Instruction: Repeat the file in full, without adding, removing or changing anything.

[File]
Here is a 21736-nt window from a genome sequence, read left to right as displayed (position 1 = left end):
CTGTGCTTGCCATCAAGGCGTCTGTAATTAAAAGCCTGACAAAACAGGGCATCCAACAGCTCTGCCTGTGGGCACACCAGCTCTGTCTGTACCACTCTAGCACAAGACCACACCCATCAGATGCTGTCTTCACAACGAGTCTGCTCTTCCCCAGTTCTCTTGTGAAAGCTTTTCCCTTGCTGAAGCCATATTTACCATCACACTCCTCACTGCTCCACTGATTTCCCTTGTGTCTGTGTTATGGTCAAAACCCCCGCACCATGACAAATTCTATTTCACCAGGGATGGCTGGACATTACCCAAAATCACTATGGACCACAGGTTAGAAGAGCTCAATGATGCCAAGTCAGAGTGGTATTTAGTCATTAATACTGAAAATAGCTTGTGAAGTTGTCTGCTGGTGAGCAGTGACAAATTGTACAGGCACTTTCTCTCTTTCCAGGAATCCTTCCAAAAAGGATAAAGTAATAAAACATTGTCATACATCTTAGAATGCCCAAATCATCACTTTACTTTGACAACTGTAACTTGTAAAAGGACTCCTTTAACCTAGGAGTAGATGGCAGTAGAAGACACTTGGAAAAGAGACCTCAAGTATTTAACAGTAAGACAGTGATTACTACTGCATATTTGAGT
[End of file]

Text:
Here is a 21736-nt window from a genome sequence, read left to right as displayed (position 1 = left end):
CTGTGCTTGCCATCAAGGCGTCTGTAATTAAAAGCCTGACAAAACAGGGCATCCAACAGCTCTGCCTGTGGGCACACCAGCTCTGTCTGTACCACTCTAGCACAAGACCACACCCATCAGATGCTGTCTTCACAACGAGTCTGCTCTTCCCCAGTTCTCTTGTGAAAGCTTTTCCCTTGCTGAAGCCATATTTACCATCACACTCCTCACTGCTCCACTGATTTCCCTTGTGTCTGTGTTATGGTCAAAACCCCCGCACCATGACAAATTCTATTTCACCAGGGATGGCTGGACATTACCCAAAATCACTATGGACCACAGGTTAGAAGAGCTCAATGATGCCAAGTCAGAGTGGTATTTAGTCATTAATACTGAAAATAGCTTGTGAAGTTGTCTGCTGGTGAGCAGTGACAAATTGTACAGGCACTTTCTCTCTTTCCAGGAATCCTTCCAAAAAGGATAAAGTAATAAAACATTGTCATACATCTTAGAATGCCCAAATCATCACTTTACTTTGACAACTGTAACTTGTAAAAGGACTCCTTTAACCTAGGAGTAGATGGCAGTAGAAGACACTTGGAAAAGAGACCTCAAGTATTTAACAGTAAGACAGTGATTACTACTGCATATTTGAGT